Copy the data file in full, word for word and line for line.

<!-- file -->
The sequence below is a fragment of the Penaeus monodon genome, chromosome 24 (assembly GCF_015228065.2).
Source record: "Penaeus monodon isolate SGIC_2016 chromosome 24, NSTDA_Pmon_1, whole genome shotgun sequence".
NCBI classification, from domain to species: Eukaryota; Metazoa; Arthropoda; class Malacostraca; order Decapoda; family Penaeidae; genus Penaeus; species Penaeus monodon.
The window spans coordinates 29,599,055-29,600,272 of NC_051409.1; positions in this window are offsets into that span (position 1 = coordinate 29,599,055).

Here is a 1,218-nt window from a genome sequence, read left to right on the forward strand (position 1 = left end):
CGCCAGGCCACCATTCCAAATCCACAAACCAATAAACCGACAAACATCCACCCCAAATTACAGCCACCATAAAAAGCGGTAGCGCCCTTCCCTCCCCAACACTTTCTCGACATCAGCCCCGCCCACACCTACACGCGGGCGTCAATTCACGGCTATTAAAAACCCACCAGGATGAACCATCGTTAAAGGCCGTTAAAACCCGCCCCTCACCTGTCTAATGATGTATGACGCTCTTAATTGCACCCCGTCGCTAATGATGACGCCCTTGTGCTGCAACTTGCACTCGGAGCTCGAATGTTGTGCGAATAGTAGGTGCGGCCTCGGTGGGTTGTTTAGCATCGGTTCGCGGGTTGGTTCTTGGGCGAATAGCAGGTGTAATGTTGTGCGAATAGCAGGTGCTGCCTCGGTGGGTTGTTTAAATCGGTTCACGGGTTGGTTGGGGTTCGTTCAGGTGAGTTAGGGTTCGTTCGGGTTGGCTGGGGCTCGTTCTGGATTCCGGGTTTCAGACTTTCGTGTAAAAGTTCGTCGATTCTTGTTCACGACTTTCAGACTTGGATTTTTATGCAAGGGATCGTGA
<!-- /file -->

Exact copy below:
The sequence below is a fragment of the Penaeus monodon genome, chromosome 24 (assembly GCF_015228065.2).
Source record: "Penaeus monodon isolate SGIC_2016 chromosome 24, NSTDA_Pmon_1, whole genome shotgun sequence".
NCBI classification, from domain to species: Eukaryota; Metazoa; Arthropoda; class Malacostraca; order Decapoda; family Penaeidae; genus Penaeus; species Penaeus monodon.
The window spans coordinates 29,599,055-29,600,272 of NC_051409.1; positions in this window are offsets into that span (position 1 = coordinate 29,599,055).

Here is a 1,218-nt window from a genome sequence, read left to right on the forward strand (position 1 = left end):
CGCCAGGCCACCATTCCAAATCCACAAACCAATAAACCGACAAACATCCACCCCAAATTACAGCCACCATAAAAAGCGGTAGCGCCCTTCCCTCCCCAACACTTTCTCGACATCAGCCCCGCCCACACCTACACGCGGGCGTCAATTCACGGCTATTAAAAACCCACCAGGATGAACCATCGTTAAAGGCCGTTAAAACCCGCCCCTCACCTGTCTAATGATGTATGACGCTCTTAATTGCACCCCGTCGCTAATGATGACGCCCTTGTGCTGCAACTTGCACTCGGAGCTCGAATGTTGTGCGAATAGTAGGTGCGGCCTCGGTGGGTTGTTTAGCATCGGTTCGCGGGTTGGTTCTTGGGCGAATAGCAGGTGTAATGTTGTGCGAATAGCAGGTGCTGCCTCGGTGGGTTGTTTAAATCGGTTCACGGGTTGGTTGGGGTTCGTTCAGGTGAGTTAGGGTTCGTTCGGGTTGGCTGGGGCTCGTTCTGGATTCCGGGTTTCAGACTTTCGTGTAAAAGTTCGTCGATTCTTGTTCACGACTTTCAGACTTGGATTTTTATGCAAGGGATCGTGA